One additional output from our Insect Pollinators Initiative has been an LWEC PPN (Living With Environmental Change Policy and Practice Note) on How are pests and diseases affecting bee pollinators? (Note #17, March 2015). This was jointly written with Robert Paxton (Halle, Germany) and Giles Budge (National Bee Unit). Copies should be available from the LWEC website or directly from here.
Tuplin, A., Struthers, M., Cook, J., Bentley., K and Evans, D.J. (2015) Inhibition of HCV translation by disrupting the structure and interactions of the viral CRE and 3′ X-tail. Nucl. Acids Res. doi: 10.1093/nar/gkv142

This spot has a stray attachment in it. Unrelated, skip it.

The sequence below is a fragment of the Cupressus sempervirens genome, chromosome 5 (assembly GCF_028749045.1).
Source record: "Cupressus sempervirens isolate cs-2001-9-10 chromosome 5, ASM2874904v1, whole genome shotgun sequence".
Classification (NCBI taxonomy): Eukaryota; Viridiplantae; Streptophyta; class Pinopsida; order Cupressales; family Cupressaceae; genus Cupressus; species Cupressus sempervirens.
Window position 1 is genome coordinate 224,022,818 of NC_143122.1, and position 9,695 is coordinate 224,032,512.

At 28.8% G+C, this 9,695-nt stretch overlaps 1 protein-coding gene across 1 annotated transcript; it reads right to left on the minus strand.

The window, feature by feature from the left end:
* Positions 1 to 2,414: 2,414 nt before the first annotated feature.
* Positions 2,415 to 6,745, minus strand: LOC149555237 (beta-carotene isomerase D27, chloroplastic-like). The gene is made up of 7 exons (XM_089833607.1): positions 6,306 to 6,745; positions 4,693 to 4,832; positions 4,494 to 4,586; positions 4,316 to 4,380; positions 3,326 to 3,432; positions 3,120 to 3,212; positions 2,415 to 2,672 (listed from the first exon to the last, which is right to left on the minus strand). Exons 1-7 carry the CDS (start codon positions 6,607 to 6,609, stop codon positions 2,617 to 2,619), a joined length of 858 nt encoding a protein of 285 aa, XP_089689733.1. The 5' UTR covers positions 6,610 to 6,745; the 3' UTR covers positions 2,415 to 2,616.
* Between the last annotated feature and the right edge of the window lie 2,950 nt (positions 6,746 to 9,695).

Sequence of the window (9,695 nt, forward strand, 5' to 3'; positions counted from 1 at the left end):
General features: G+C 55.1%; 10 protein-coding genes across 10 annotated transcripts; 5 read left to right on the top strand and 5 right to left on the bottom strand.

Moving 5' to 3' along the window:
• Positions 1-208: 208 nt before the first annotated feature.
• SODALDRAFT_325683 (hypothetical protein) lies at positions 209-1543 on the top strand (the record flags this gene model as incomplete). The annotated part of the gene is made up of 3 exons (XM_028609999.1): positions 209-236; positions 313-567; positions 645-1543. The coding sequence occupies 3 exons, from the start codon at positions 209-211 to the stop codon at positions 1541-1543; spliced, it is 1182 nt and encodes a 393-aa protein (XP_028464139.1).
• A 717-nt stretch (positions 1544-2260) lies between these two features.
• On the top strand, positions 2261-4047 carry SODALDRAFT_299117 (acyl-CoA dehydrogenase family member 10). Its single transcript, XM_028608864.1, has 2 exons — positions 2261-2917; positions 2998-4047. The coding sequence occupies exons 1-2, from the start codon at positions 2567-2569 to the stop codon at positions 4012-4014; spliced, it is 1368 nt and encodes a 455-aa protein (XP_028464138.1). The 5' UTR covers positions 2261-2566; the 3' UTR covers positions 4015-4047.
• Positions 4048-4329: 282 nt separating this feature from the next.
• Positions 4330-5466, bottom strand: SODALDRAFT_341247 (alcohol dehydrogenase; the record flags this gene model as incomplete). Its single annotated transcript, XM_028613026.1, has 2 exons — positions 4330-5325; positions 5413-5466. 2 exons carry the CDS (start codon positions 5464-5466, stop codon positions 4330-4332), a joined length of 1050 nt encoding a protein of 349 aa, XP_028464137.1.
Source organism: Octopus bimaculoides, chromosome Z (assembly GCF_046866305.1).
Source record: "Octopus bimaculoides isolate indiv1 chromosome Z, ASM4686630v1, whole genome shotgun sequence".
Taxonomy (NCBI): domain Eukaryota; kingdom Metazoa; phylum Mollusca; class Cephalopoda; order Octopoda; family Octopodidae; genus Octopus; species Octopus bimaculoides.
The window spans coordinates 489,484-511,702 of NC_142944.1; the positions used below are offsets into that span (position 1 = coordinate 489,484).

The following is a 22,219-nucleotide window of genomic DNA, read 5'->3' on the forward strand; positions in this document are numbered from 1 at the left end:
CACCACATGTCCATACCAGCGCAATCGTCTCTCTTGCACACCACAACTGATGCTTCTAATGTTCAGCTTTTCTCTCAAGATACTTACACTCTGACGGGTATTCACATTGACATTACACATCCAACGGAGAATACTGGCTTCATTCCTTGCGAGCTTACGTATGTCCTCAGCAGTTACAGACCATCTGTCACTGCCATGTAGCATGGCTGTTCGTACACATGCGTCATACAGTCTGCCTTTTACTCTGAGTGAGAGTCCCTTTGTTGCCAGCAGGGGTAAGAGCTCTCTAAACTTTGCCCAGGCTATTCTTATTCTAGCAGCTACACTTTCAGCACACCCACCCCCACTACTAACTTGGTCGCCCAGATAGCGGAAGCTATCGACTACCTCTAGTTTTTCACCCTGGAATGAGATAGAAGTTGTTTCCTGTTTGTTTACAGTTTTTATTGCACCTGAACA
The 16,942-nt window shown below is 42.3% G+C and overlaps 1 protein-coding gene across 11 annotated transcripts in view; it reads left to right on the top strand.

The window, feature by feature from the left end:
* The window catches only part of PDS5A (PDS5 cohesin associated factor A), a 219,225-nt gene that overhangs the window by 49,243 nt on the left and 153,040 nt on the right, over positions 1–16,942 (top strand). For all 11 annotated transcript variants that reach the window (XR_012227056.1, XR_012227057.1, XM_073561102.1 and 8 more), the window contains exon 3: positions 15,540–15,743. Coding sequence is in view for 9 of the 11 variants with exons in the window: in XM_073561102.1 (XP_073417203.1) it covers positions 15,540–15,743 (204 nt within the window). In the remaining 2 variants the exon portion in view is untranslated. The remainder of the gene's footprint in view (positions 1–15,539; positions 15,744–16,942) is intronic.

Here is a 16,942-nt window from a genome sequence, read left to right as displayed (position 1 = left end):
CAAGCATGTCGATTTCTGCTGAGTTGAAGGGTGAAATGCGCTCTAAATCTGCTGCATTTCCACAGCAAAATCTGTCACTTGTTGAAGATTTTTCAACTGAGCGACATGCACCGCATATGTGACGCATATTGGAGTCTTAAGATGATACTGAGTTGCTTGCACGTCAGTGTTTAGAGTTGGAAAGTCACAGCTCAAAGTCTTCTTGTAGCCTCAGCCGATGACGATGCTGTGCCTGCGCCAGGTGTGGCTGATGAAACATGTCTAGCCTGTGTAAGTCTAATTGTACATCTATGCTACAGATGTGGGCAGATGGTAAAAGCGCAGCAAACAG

A phylogenetically conserved RNA structure within the NS5B coding region of hepatitis C virus functions as a cis-replicating element (CRE). Integrity of this CRE, designated SL9266 (alternatively 5BSL3.2), is critical for genome replication. SL9266 forms the core of an extended pseudoknot, designated SL9266/PK, involving long distance RNA–RNA interactions between unpaired loops of SL9266 and distal regions of the genome. Previous studies demonstrated that SL9266/PK is dynamic, with ‘open’ and ‘closed’ conformations predicted to have distinct functions during virus replication. Using a combination of site-directed mutagenesis and locked nucleic acids (LNA) complementary to defined domains of SL9266 and its interacting regions, we have explored the influence of this structure on genome translation and replication. We demonstrate that LNAs which block formation of the closed conformation inhibit genome translation. Inhibition was at least partly independent of the initiation mechanism, whether driven by homologous or heterologous internal ribosome entry sites or from a capped message. Provision of SL9266/PK in trans relieved translational inhibition, and mutational analysis implied a mechanism in which the closed conformation recruits a cellular factor that would otherwise suppresses translation. We propose that SL9266/PK functions as a temporal switch, modulating the mutually incompatible processes of translation and replication.